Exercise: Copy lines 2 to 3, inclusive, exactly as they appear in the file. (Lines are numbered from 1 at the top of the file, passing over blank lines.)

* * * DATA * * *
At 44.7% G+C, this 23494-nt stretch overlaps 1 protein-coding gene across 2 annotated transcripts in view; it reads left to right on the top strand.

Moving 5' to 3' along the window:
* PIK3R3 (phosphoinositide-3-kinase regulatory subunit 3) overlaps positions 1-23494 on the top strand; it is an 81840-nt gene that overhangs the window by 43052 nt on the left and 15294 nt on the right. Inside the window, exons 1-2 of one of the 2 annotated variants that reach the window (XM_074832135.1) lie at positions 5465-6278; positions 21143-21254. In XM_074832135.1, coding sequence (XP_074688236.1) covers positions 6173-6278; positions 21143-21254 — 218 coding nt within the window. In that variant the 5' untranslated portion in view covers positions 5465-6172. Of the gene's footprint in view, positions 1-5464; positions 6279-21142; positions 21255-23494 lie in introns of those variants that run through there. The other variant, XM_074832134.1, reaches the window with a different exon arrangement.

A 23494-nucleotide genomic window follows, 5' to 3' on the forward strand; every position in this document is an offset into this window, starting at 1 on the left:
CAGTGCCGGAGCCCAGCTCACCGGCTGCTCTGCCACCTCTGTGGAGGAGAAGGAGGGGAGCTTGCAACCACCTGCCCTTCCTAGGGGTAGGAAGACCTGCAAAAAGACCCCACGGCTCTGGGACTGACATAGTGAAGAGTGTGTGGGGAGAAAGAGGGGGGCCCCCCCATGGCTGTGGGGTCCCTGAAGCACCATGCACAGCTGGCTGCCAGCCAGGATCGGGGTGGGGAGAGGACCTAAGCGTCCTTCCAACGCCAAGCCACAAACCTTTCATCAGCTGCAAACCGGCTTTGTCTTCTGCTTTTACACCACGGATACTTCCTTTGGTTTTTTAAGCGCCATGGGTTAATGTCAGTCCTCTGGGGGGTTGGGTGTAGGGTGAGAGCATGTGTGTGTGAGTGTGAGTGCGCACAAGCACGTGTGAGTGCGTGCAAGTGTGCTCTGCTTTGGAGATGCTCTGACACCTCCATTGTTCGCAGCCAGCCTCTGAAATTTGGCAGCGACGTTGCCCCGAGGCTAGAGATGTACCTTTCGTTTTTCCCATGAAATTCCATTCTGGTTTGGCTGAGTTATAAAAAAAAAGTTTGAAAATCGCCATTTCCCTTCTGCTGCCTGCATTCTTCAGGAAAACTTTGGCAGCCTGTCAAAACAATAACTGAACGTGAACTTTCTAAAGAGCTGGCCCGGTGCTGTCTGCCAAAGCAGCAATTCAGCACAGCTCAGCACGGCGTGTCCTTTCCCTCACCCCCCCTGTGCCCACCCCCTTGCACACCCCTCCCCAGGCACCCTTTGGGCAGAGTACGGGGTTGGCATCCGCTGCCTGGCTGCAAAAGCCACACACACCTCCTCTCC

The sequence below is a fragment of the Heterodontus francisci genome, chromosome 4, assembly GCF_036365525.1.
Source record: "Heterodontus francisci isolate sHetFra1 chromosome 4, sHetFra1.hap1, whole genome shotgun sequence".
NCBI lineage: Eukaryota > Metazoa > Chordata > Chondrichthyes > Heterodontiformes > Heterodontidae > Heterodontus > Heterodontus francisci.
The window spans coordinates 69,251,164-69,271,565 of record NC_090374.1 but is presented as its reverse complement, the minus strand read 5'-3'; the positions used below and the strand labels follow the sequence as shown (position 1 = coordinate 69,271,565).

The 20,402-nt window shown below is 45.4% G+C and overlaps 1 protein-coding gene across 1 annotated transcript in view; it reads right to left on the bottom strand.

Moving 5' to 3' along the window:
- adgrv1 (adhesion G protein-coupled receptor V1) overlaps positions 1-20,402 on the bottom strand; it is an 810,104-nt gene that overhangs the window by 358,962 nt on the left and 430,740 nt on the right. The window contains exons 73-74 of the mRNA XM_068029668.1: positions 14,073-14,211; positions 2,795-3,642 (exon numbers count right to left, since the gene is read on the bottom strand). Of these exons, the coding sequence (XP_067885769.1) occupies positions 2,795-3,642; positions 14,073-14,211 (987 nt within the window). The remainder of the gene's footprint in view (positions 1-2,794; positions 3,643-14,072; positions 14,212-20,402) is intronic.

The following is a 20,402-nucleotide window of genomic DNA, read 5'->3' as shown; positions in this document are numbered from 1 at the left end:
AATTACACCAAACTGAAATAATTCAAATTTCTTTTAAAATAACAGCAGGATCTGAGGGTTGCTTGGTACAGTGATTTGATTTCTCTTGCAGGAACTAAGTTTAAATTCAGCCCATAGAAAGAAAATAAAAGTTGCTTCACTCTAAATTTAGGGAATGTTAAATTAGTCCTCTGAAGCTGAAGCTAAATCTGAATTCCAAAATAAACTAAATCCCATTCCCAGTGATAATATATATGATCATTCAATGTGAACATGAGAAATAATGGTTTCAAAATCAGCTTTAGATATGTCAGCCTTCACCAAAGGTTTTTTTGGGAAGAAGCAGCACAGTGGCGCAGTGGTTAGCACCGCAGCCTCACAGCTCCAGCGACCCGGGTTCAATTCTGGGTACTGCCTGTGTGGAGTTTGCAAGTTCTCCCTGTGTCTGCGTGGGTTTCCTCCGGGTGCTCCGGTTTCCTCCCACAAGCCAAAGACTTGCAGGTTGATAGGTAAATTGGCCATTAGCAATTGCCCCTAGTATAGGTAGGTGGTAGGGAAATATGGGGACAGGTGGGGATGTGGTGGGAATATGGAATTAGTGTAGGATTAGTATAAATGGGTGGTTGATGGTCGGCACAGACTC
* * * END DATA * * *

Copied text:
Moving 5' to 3' along the window:
* PIK3R3 (phosphoinositide-3-kinase regulatory subunit 3) overlaps positions 1-23494 on the top strand; it is an 81840-nt gene that overhangs the window by 43052 nt on the left and 15294 nt on the right. Inside the window, exons 1-2 of one of the 2 annotated variants that reach the window (XM_074832135.1) lie at positions 5465-6278; positions 21143-21254. In XM_074832135.1, coding sequence (XP_074688236.1) covers positions 6173-6278; positions 21143-21254 — 218 coding nt within the window. In that variant the 5' untranslated portion in view covers positions 5465-6172. Of the gene's footprint in view, positions 1-5464; positions 6279-21142; positions 21255-23494 lie in introns of those variants that run through there. The other variant, XM_074832134.1, reaches the window with a different exon arrangement.